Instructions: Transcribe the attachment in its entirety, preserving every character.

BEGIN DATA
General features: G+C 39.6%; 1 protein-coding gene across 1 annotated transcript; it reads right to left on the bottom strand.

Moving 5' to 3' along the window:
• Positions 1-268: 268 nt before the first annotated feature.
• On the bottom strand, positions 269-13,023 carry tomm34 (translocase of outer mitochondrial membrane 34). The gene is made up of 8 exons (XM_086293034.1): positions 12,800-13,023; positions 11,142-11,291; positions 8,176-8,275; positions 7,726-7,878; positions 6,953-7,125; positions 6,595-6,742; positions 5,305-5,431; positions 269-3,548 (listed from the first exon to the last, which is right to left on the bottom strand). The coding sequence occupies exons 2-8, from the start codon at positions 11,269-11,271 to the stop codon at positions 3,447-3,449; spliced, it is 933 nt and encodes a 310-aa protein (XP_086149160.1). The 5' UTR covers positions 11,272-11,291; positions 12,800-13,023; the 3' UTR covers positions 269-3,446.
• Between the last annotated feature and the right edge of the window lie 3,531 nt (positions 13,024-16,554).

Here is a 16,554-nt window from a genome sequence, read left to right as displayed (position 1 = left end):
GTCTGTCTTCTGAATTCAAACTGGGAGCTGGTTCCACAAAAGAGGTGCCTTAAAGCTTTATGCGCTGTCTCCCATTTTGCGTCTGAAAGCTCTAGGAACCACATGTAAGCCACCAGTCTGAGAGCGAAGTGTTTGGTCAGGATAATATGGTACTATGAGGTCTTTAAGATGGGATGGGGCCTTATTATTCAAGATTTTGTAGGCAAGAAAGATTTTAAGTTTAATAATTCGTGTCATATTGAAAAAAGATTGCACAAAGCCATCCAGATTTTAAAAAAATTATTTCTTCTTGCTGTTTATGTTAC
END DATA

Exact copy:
General features: G+C 39.6%; 1 protein-coding gene across 1 annotated transcript; it reads right to left on the bottom strand.

Moving 5' to 3' along the window:
• Positions 1-268: 268 nt before the first annotated feature.
• On the bottom strand, positions 269-13,023 carry tomm34 (translocase of outer mitochondrial membrane 34). The gene is made up of 8 exons (XM_086293034.1): positions 12,800-13,023; positions 11,142-11,291; positions 8,176-8,275; positions 7,726-7,878; positions 6,953-7,125; positions 6,595-6,742; positions 5,305-5,431; positions 269-3,548 (listed from the first exon to the last, which is right to left on the bottom strand). The coding sequence occupies exons 2-8, from the start codon at positions 11,269-11,271 to the stop codon at positions 3,447-3,449; spliced, it is 933 nt and encodes a 310-aa protein (XP_086149160.1). The 5' UTR covers positions 11,272-11,291; positions 12,800-13,023; the 3' UTR covers positions 269-3,446.
• Between the last annotated feature and the right edge of the window lie 3,531 nt (positions 13,024-16,554).

Here is a 16,554-nt window from a genome sequence, read left to right as displayed (position 1 = left end):
GTCTGTCTTCTGAATTCAAACTGGGAGCTGGTTCCACAAAAGAGGTGCCTTAAAGCTTTATGCGCTGTCTCCCATTTTGCGTCTGAAAGCTCTAGGAACCACATGTAAGCCACCAGTCTGAGAGCGAAGTGTTTGGTCAGGATAATATGGTACTATGAGGTCTTTAAGATGGGATGGGGCCTTATTATTCAAGATTTTGTAGGCAAGAAAGATTTTAAGTTTAATAATTCGTGTCATATTGAAAAAAGATTGCACAAAGCCATCCAGATTTTAAAAAAATTATTTCTTCTTGCTGTTTATGTTAC